Targeting Pot Shops
Still, he wasn't expecting the phone call one August day when a voice said the police were outside and he needed to open up or they would bust down the door.
Heavily armed officers in helmets, bulletproof vests and, oddly enough, Bermuda shorts stormed his store, handcuffed him, disabled security cameras and seized his drugs before taking him to jail. When he asked why his shop was invaded, an officer responded, “We're closing them all down.”
Those words could prove prescient after Los Angeles County District Attorney Steve Cooley said last week he wants to shutter clinics that sell pot for profit. Cooley's plan is the latest salvo in a prolonged conflict in California over whether medical marijuana is truly having its intended effect or is being abused by the larger population.
Until recently, raids on clinics typically led to federal prosecutions, but Cooley's remarks and similar ones from Attorney General Jerry Brown signal a new approach to clear the haze left by Proposition 215, the 1996 state ballot measure that allowed sick people with referrals from doctors and an identification card to smoke pot.
“Everybody is scared,” said Tepel, who has spoken with other pot store operators. “Why are voters' rights being stepped all over? This kind of blind justice has to stop.”
The crackdown is a crushing blow for dispensary owners who were relieved in March when U.S. Attorney General Eric Holder said federal agents would only target marijuana distributors who violate both federal and state laws. A three-page memo spelling out the policy is expected to be sent Monday to federal prosecutors in 14 states, and also to top officials at the FBI and Drug Enforcement Administration.
The comments Holder made earlier this year appear to have emboldened entrepreneurs as marijuana shops cropped up across California. In Los Angeles alone, there are an estimated 800 dispensaries, more than any other city in the nation. In 2005, there were only four, authorities said.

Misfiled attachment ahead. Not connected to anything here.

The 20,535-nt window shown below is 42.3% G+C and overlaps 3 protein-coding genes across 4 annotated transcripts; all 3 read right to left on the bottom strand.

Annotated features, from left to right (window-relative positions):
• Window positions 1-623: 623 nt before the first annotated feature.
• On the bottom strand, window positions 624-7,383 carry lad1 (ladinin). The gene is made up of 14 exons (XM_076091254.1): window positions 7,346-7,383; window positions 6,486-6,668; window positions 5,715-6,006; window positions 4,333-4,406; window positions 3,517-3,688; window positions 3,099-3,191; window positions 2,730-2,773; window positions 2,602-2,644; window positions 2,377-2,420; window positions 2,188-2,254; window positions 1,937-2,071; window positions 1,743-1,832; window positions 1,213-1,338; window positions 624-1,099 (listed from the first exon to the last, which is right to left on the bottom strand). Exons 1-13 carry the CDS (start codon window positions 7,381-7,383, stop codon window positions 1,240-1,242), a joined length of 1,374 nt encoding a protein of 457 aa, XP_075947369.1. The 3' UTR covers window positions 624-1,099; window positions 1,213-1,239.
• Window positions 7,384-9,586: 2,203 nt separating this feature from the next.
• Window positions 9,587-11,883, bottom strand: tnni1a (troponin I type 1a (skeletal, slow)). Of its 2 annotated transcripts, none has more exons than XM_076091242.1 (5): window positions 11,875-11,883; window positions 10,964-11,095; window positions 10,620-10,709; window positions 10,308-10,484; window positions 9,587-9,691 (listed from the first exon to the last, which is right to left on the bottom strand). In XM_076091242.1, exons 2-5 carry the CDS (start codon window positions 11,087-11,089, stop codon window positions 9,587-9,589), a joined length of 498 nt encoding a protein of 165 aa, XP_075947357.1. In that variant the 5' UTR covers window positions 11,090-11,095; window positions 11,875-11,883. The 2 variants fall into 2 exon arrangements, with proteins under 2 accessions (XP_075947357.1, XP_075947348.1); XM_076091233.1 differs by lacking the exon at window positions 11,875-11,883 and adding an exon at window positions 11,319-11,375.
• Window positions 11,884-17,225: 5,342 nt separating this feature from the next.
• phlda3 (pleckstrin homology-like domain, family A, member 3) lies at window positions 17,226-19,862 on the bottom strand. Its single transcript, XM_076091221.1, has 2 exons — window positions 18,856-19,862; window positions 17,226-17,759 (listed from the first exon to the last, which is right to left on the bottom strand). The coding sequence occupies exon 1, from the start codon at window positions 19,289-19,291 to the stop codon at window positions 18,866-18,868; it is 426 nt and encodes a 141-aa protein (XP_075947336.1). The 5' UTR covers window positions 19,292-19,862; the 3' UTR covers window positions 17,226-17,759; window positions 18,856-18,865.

Cooley contends a vast majority of several hundred outlets his office investigated aren't following state law. Initially, the law allowed authorized marijuana users to grow their own plants, but lawmakers revised the law in 2003 to allow collectives to provide pot grown by members.
Cooley said he would target stores who are profiting and selling to people who don't qualify for medicinal marijuana. “All those who are operating illegally, our advice to them is to shut down voluntarily and they won't be subject to prosecution,” said Cooley.
At the same time, advocates are gathering signatures to get as many as three pot-legalization measures on next year's ballot in California. One poll shows voters would support legalizing marijuana outright. Thirteen states, including California, allow medical marijuana.
Some legal observers believe the first case Cooley files since his announcement will show how egregious the illegal behavior has become among medical marijuana outlets. “He's going to find a dispensary that is way over the line,” said Rory Little, a professor at the University of California Hastings College of Law.
Among the candidates are Jeffrey Joseph, who runs Organica and was arrested in August but has yet to be charged. Authorities recovered 452 marijuana plants, more than 100 pounds of hashish and more than $100,000 in cash from his home and dispensaries in Marina del Rey and Culver City.
Defense attorney William Kroger said authorities fail to account for expenses and other costs dispensary owners incur and the proliferation of new rivals has hurt business. “Most of my clients aren't making a lot of money,” said Kroger, who represents about a dozen other owners.
James Shaw of the Union of Medical Marijuana Patients, an advocacy group for users, said his group plans to file a lawsuit against the city and county of Los Angeles to prohibit prosecution of legal organizations.
Tepel, a married father of four, agrees some pot clinics abuse the system but he maintains he had all the proper paperwork and followed the rules. If police had thoroughly investigated, they would have found most of his customers were either older or female, as opposed to younger men, and many grew their own marijuana and sold the drug to Tepel as allowed by the state.
After investing tens of thousands of dollars, Tepel argued it will take years to recoup his investment. Tepel believes his shop in a strip mall with tinted black windows was targeted because it was on a busy street and not “in the hood or in a back alley.”
“We're not tatted-up drug dealers. This is a family run operation,” said Tepel, who is scheduled to be arraigned on one count of felony possession of marijuana with the intent to sell. “I don't want to do anything to jeopardize my future, my family's future. We didn't deserve this.”